Few organisations, and arguably none really in the financial services industry, have really begun to harness the potential of integrated, enterprise (big) data. Among the obstacles:
- The legacy technology environment is invariably complex, with multiple data sources, databases and systems that are not well linked.
- Scale requirements, costs and investment risk tend to expand.
- Siloed thinking about data and its application complicates data access and system updates.
- A disconnect often exists between user needs and IT capabilities.
- Technology strategy and the resulting infrastructure may be insufficiently linked to long-term strategic goals, and cross-enterprise data policy may be lacking.
- Lack of enough skilled people in the organisation – from programmers to skilled and thoughtful management.
What to do?
1). Align IT Strategy with Business Needs
The goal is to create a strategic path toward mature information behaviours and values, characterized by:
- Consistency based on a shared understanding of, and trust in, the data, systems and outputs
- Controls to ensure that the information has sustainable credibility and integrity
- Cross-functional transparency of the data
- Seamless data access of data for all interested and authorized groups
- Incentives for the proactive use and development of data, within the appropriate controls
We believe a structured process is critical to achieving a worthwhile strategic outcome. This process must align technology strategy with the business needs arising from the enterprise and business unit strategies. The starting point is to define what the business needs and opportunities are. This endeavor will be iterative and progressive. Important steps are:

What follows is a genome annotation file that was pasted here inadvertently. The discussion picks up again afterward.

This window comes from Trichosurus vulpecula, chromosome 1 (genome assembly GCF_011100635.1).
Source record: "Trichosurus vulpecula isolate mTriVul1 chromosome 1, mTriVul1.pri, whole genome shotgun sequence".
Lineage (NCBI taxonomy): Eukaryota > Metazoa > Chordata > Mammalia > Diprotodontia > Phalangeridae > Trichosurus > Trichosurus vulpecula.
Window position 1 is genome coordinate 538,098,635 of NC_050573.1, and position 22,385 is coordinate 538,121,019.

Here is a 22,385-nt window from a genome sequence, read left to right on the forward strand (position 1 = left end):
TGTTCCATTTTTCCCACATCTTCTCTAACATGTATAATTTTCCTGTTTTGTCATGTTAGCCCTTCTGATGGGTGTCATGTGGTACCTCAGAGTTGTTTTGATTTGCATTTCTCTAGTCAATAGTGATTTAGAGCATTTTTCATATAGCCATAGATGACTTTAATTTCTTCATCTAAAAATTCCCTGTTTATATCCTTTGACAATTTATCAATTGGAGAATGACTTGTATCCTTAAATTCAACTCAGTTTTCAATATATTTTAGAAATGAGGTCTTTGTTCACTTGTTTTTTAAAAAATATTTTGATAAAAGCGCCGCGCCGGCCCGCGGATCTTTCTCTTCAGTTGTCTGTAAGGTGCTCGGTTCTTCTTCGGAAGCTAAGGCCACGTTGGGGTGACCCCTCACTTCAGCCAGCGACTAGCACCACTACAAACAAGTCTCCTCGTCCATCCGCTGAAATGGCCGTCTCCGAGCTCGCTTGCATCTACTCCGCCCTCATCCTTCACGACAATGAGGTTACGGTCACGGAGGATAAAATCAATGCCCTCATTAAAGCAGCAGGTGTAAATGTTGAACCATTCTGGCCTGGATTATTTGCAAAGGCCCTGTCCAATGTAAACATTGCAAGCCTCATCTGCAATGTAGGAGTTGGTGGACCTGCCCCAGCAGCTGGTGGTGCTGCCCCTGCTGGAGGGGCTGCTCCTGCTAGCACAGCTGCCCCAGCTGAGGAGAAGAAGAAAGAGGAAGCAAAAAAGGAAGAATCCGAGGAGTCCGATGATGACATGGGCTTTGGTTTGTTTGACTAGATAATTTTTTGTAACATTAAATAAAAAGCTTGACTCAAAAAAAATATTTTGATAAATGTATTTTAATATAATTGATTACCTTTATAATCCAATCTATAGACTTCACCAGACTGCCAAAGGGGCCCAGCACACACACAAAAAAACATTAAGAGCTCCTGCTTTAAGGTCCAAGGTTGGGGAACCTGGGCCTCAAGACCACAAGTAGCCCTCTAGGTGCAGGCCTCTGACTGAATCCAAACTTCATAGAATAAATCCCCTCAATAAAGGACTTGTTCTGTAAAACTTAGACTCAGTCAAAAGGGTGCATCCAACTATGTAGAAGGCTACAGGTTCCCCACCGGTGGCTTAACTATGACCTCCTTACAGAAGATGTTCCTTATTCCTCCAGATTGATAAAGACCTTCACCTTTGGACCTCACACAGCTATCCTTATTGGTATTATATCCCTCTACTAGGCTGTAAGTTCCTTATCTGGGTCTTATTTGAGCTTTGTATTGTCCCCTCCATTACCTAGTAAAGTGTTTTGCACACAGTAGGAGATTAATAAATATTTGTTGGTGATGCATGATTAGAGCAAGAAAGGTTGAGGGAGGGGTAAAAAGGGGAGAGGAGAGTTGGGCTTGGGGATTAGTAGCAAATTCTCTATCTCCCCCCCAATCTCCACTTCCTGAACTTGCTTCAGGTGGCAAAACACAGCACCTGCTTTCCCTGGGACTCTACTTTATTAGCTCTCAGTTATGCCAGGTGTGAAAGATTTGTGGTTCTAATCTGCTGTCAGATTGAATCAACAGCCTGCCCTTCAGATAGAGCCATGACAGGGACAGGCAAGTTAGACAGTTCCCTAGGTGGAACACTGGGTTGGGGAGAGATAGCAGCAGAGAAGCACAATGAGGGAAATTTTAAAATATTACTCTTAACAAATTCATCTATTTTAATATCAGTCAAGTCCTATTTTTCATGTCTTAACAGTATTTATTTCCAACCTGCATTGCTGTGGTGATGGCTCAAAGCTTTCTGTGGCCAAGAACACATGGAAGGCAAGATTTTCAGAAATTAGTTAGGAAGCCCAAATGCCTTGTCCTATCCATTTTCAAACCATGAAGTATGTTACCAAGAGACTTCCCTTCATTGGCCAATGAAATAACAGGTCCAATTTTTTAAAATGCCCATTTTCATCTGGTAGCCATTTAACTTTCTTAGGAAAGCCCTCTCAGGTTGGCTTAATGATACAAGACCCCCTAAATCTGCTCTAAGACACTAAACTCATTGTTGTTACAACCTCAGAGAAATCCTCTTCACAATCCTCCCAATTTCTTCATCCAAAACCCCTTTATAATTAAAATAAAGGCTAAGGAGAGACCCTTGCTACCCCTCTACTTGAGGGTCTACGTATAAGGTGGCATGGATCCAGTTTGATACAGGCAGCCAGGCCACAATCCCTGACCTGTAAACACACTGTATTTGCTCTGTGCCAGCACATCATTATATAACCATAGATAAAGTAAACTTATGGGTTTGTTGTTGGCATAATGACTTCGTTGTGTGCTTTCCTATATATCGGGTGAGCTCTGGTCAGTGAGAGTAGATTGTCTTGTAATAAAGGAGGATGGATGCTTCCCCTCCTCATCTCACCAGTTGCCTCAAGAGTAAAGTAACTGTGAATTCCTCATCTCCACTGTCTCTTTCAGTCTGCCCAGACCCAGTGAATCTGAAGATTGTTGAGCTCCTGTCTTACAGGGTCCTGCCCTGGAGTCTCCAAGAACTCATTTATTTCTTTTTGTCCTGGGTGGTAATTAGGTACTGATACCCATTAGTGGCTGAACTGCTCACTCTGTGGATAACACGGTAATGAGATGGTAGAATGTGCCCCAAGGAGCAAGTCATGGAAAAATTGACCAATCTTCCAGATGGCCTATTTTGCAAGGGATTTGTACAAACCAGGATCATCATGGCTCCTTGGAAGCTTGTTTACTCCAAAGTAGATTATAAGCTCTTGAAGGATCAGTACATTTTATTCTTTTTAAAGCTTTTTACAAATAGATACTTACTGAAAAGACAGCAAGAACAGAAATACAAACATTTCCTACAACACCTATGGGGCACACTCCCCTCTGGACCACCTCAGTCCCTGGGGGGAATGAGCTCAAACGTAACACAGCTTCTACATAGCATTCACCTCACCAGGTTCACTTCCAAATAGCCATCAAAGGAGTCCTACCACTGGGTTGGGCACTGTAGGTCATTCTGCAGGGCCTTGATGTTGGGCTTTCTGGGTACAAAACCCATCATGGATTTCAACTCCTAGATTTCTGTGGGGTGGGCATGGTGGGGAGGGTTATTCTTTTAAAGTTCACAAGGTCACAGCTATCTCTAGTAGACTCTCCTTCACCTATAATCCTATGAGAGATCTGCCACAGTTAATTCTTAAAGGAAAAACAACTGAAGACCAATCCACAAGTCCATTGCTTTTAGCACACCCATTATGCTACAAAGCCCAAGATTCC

- Ensure that your strategic and operational planning processes identify current and emerging technology needs. Planning should establish how the enterprise intends to win in each of its chosen markets, what capabilities will be required to win, and what technology platforms and functionalities will be needed to support those capabilities.
- Establish clear two-way communication between business leaders and the technology group. Start an ongoing discussion about how data is actually used by internal and external stakeholders and how technology could better meet business requirements. Look for shared needs that suggest efficient cross-enterprise solutions.
- Develop a first-cut information technology strategy as a basis for designing the right technology ecosystem. This strategy should present a vision for the delivery and use of data and information across the enterprise; provide an initial view of priorities and dependencies; define the required organisational enablers, including access, security and data integrity; and make the case for strategic investment.
2). Design a Technology Ecosystem to meet Business Needs